Apple is expected to release its 12.9-inch in 1Q21, and has chosen Taiwanese manufacturers of display-related components to supply its Mini LED backlights...
As Apple’s upcoming release of products featuring Mini LED backlight generates a growth in Mini LED demand, the company has also stimulated actors in the Mini LED supply chain to increase their production capacities. According to the latest investigations by the LEDinside research division of TrendForce, in 1Q21 Apple is expected to not only release its 12.9-inch, Mini LED backlight-equipped iPad Pro, but also open contract bids for its 14-inch and 16-inch MacBooks.
Apple has currently chosen Taiwanese manufacturers of display-related components to supply its Mini LED backlights, since Taiwanese suppliers have an advantage in new product development given their superior product stability and technological maturity. Both upstream and downstream suppliers are expected to participate in the Mini LED supply chain, including LED chip manufacturer Epistar, testing and sorting OEM FitTech, pick & place and die attach solutions provider Saultech, SMT supplier TSMT, and PCB backplane manufacturer Zhen Ding Tech – all of which serve important roles in the development of new Mini LED backlight displays.
Mini LED backlight displays have high brightness and high contrast ratios, which can reach upwards of 1,000,000:1, compared to the 10,000:1 contrast ratios of current mainstream displays. Furthermore, Mini LED displays are also highly reliable, as they can maintain their proper functioning and deliver a consistent brightness in harsh environments with temperatures between 60 degrees to -10 degrees Celsius. All of these strengths make Mini LED technology especially attractive to branded manufacturers. As such, Apple has incorporated Mini LED backlights as one of its core areas of focus in the company’s future planning process of new display products.
Although Chinese manufacturers currently possess enormous production capacity and cost advantages in the upstream and downstream LED supply chain, Apple has instead chosen to collaborate with Taiwanese manufacturers (which form a more stable supply chain), in an effort to avoid impacts from the China-U.S. trade war. In addition, Taiwan invested in LED R&D significantly earlier than China did, meaning it leads the latter in terms of both technological maturity and patents. These advantages, combined with the ease of procuring raw materials and components, make Taiwanese suppliers more efficient in the development of new technologies.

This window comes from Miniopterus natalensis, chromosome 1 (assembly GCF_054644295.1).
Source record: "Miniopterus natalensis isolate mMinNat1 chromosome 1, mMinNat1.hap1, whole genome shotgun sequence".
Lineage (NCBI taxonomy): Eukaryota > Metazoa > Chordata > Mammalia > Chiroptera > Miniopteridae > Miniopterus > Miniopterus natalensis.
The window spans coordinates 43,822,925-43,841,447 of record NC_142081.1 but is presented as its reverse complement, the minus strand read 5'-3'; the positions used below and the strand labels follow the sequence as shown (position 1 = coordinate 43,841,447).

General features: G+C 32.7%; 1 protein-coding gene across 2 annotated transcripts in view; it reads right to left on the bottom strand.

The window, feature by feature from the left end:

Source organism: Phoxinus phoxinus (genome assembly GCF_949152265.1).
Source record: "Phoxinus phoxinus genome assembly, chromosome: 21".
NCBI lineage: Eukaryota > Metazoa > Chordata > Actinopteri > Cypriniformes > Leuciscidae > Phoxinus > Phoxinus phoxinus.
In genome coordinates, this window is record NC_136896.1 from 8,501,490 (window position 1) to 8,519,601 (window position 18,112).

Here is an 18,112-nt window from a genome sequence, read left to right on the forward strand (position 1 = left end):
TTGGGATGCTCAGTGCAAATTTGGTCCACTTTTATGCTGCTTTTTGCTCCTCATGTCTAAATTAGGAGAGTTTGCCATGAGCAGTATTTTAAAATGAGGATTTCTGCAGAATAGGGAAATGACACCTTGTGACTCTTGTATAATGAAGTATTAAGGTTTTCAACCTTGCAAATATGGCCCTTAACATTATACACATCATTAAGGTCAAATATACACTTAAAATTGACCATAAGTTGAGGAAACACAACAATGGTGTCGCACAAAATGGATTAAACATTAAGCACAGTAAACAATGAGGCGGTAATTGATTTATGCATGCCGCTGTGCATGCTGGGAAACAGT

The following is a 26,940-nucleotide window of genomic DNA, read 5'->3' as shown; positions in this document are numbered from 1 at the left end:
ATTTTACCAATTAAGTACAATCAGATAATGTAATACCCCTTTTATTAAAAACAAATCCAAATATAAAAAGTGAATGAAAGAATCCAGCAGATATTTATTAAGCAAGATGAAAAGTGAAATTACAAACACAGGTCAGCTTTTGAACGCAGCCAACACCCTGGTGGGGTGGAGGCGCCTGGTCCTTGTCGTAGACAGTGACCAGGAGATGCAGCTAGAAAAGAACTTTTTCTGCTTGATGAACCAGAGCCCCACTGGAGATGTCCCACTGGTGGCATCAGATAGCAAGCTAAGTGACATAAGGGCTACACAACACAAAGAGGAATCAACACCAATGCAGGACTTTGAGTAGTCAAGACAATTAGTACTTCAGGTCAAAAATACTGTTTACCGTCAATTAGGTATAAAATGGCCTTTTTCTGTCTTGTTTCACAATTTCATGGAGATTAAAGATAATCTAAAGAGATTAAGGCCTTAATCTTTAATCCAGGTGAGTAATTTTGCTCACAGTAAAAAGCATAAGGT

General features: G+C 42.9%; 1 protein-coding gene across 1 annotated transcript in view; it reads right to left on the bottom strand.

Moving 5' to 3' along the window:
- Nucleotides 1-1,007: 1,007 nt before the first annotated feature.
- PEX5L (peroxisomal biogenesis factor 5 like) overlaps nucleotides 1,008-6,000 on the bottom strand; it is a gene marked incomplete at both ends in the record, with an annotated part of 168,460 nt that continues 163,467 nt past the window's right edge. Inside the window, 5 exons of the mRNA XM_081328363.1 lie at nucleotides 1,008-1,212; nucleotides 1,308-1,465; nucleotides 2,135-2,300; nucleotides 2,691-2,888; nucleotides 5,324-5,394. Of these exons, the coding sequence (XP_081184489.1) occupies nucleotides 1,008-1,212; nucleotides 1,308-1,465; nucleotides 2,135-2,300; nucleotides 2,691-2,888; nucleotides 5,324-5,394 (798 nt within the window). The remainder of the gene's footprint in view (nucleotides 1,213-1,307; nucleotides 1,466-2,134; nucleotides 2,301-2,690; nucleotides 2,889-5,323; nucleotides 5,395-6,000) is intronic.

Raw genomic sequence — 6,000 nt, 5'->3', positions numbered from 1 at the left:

Apple’s 12.9-inch iPad Pro is expected to spur a wave of demand in the LED supply chain
Apple’s 12.9-inch iPad Pro is expected to feature 10,384 Mini LED chips and achieve high contrast ratio and high color saturation through local dimming; as such, the biggest challenge facing manufacturers in the supply chain remains the demand for low cost and high yield rate, according to TrendForce. From the perspective of LED chips, Epistar remains Apple’s first choice because of its products’ high degree of consistency and excellent cost-performance ratio, as well as its protection of patents. Also, Mini LED backlight technology requires an extremely stringent testing and sorting process for LED chips based on wavelength and specifications; FitTech and Saultech are thus able to become key partners for Epistar due to their cost-to-performance advantage as well.
On the other hand, SMT supplier TSMT is in partnership with K&S, as specified by Apple, to attempt to overcome mass production bottlenecks through their specific high-speed SMT process. For PCB backplanes, Apple has chosen to collaborate with Korean manufacturer YP Electronics and Taiwan-based Zhen Ding Tech, a subsidiary of longtime Apple ODM Hon Hai Precision Industry (better known as Foxconn). Finally, Apple has partnered with Heesung Electronics and LG Display, both Korean manufacturers, to supply its backlight modules and panels. With the release of Apple’s new models, more and more suppliers, such as GIS, Radiant, Sharp, and BOE, are expected to become part of Apple’s supply chain.